Republicans Call "Contempt" As Witnesses Fail To Show At NRI Hearing

Jul 16, 2014

A legislative hearing convened to probe a troubled anti-violence program run by Gov. Quinn is underway in Chicago. Federal prosecutors have asked lawmakers to hold off taking testimony, because it may obstruct their investigation. 

It all goes back to a program called the Neighborhood Recovery Initiative, which debuted in 2010, when Quinn was in the midst of a tight race for governor against Republican Sen. Bill Brady of Bloomington. A state audit showed it was rife with mismanagement, and Republicans say that's because Quinn was trying to use it to boost his campaign.

Though Democrats were at first wary, earlier this summer they voted with Republicans to subpoena seven former members of the Quinn administration who were involved with it.

But now that the time has come for them to testify, most sent attorneys in their stead.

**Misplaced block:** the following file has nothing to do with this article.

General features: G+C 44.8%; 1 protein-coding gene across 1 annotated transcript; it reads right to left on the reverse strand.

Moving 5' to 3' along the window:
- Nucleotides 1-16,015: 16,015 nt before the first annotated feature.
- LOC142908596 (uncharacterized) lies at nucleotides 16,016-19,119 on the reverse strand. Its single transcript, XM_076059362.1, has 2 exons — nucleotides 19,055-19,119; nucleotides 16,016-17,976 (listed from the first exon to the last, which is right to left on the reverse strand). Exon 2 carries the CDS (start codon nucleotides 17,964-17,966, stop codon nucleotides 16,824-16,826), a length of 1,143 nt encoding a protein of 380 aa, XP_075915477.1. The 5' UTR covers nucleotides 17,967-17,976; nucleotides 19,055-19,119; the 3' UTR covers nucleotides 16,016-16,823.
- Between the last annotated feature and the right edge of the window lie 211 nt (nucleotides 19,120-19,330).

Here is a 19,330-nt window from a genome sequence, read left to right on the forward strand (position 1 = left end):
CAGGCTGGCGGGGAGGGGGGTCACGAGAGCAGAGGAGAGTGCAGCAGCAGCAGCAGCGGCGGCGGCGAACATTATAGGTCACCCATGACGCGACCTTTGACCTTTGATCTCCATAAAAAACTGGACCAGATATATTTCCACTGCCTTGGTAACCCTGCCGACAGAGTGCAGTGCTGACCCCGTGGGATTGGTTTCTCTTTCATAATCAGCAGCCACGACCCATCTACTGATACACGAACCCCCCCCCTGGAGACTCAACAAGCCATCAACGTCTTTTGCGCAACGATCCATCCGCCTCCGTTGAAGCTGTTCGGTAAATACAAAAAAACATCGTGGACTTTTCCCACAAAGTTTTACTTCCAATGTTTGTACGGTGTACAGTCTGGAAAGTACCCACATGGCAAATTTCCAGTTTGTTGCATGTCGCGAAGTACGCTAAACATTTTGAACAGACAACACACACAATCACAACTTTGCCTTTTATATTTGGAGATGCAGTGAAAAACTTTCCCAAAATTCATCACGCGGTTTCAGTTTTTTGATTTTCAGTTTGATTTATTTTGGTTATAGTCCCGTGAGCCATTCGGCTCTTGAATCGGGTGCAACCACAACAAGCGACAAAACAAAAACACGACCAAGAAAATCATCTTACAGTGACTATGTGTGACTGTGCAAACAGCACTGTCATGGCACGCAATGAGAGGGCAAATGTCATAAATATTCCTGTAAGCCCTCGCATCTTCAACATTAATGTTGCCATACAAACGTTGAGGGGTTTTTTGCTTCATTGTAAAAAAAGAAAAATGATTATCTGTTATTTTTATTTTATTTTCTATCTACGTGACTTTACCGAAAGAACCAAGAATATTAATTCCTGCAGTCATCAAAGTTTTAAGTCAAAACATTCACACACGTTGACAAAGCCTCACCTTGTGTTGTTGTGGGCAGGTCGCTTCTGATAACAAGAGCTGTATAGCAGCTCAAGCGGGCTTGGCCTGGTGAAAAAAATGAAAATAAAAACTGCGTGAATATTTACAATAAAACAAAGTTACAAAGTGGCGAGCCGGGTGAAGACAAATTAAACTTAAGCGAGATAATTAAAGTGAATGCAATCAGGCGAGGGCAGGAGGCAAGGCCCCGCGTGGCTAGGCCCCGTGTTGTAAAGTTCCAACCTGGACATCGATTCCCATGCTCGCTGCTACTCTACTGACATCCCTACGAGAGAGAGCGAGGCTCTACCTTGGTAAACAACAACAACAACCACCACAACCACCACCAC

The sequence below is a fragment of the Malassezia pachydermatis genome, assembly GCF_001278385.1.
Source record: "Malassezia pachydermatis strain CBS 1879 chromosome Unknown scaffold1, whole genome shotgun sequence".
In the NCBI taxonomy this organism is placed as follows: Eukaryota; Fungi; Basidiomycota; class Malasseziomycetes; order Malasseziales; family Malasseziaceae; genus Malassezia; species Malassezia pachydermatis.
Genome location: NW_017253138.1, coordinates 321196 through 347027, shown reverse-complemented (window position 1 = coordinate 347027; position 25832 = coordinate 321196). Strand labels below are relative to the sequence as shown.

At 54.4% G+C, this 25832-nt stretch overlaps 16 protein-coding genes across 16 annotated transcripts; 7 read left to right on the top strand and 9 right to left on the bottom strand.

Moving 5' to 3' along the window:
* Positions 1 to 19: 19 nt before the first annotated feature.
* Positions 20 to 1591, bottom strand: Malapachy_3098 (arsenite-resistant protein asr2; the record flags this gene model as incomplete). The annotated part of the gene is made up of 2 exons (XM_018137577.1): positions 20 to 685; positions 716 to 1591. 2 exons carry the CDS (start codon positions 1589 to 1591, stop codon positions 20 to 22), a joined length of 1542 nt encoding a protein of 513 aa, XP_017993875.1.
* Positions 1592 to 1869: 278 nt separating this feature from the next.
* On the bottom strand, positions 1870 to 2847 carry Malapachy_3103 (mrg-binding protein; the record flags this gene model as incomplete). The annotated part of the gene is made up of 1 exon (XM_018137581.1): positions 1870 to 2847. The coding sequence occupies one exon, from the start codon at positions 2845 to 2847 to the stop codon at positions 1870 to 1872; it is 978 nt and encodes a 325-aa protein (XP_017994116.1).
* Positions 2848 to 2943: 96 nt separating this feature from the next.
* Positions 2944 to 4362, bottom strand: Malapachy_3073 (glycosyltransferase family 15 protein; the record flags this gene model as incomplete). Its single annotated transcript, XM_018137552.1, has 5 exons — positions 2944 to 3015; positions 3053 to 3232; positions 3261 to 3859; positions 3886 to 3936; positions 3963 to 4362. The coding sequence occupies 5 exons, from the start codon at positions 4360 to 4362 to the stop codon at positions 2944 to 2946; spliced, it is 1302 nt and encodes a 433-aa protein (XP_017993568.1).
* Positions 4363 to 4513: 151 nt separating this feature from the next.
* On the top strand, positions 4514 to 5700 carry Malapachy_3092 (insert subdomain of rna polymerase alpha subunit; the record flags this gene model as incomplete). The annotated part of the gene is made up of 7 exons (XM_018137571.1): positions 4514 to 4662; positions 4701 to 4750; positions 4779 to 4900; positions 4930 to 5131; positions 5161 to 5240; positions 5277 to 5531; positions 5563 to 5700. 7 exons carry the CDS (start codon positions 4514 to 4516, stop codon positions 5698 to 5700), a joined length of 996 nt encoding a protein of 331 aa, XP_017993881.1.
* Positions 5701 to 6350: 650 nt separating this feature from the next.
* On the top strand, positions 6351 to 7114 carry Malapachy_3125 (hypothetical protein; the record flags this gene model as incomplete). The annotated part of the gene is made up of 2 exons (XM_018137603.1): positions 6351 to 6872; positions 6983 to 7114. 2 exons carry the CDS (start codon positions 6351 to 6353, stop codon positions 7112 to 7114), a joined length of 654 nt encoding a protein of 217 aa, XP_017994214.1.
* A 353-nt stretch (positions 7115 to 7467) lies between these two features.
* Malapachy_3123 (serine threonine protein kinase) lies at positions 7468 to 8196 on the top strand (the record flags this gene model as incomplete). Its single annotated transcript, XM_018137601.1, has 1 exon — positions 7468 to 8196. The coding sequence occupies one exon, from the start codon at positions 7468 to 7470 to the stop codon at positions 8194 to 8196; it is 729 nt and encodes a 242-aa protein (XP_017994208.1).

Republican members of the commission say it's contempt, leading to many terse exchanges, this one between Sen. Brady, a member of the commission, and John King, the lawyer for Toni Irving, Quinn's former deputy chief of staff.

"So that's not asking, it's demanding, and it carries with it the full weight of the statutes of the state of Illinois. And as duly-elected representatives, I find your advice to your client not to appear, to be in contempt, in a broad strange of word," Brady told King.

Irving's attorney says she didn't show up because it would be inappropriate in light of federal prosecutors' requests.

Quinn allies say that Republicans are jeopardizing that investigation, and are on an election-year witch hunt and are "beating a dead horse." But media outlets have consistently uncovered new revelations about the NRI, including a Chicago Tribune report Monday.

Gov. Quinn has said he acted to correct any wrongdoing as soon as he learned of it.

Early on the morning of the hearing, he signed a new state law requires entities that receive state grants to provide Illinois with more information about how the money has been used. The so-called Grant Accountability and Transparency Act largely mirrors federal standards, and is supposed to lead to more timely auditing.

Quinn was not in attendance at the hearing; he's in Washington, D.C. for a task force on climate preparedness.